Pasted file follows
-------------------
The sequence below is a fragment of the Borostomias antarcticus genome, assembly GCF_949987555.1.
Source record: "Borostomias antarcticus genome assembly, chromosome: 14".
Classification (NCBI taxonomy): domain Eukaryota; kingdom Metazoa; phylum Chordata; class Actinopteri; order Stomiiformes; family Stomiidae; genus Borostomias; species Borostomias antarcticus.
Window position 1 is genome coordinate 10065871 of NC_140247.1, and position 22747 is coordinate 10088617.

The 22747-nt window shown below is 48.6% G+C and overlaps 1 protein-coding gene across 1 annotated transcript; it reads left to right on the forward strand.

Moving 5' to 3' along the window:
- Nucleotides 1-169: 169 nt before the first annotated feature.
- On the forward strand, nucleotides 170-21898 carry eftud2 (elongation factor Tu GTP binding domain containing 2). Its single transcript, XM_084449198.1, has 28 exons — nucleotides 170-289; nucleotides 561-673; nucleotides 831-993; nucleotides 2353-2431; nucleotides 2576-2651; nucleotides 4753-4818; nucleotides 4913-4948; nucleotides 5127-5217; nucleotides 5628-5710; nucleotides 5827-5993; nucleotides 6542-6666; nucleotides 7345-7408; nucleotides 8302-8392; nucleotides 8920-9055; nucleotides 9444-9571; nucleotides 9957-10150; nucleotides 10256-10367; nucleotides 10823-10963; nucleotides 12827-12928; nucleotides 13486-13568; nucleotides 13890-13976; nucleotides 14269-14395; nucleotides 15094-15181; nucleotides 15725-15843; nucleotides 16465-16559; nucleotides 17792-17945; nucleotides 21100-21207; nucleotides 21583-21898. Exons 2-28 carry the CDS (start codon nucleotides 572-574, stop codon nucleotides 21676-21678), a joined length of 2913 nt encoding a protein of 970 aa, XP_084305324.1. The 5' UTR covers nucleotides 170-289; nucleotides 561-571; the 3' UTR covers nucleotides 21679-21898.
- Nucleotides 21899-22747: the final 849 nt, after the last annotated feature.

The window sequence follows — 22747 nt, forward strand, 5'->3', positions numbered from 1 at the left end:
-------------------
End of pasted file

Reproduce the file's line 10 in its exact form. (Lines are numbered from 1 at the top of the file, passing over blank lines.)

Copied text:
The window sequence follows — 22747 nt, forward strand, 5'->3', positions numbered from 1 at the left end: